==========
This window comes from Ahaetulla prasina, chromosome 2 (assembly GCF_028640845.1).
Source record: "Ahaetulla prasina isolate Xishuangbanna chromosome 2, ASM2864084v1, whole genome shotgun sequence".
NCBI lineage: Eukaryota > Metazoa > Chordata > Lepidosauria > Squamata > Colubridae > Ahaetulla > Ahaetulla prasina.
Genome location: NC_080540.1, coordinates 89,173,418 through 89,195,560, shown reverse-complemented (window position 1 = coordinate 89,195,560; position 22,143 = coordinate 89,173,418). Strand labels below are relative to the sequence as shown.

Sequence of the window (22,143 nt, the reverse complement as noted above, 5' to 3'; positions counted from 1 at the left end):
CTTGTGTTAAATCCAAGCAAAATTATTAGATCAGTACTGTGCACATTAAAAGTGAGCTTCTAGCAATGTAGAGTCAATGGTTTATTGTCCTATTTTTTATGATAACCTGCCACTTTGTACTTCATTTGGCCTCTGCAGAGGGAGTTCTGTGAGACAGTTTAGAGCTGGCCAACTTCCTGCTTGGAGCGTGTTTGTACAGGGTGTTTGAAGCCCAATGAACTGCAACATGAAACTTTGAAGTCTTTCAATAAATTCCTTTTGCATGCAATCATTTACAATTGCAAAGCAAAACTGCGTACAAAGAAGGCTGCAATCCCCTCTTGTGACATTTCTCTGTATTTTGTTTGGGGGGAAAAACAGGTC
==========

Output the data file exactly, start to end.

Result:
This window comes from Ahaetulla prasina, chromosome 2 (assembly GCF_028640845.1).
Source record: "Ahaetulla prasina isolate Xishuangbanna chromosome 2, ASM2864084v1, whole genome shotgun sequence".
NCBI lineage: Eukaryota > Metazoa > Chordata > Lepidosauria > Squamata > Colubridae > Ahaetulla > Ahaetulla prasina.
Genome location: NC_080540.1, coordinates 89,173,418 through 89,195,560, shown reverse-complemented (window position 1 = coordinate 89,195,560; position 22,143 = coordinate 89,173,418). Strand labels below are relative to the sequence as shown.

Sequence of the window (22,143 nt, the reverse complement as noted above, 5' to 3'; positions counted from 1 at the left end):
CTTGTGTTAAATCCAAGCAAAATTATTAGATCAGTACTGTGCACATTAAAAGTGAGCTTCTAGCAATGTAGAGTCAATGGTTTATTGTCCTATTTTTTATGATAACCTGCCACTTTGTACTTCATTTGGCCTCTGCAGAGGGAGTTCTGTGAGACAGTTTAGAGCTGGCCAACTTCCTGCTTGGAGCGTGTTTGTACAGGGTGTTTGAAGCCCAATGAACTGCAACATGAAACTTTGAAGTCTTTCAATAAATTCCTTTTGCATGCAATCATTTACAATTGCAAAGCAAAACTGCGTACAAAGAAGGCTGCAATCCCCTCTTGTGACATTTCTCTGTATTTTGTTTGGGGGGAAAAACAGGTC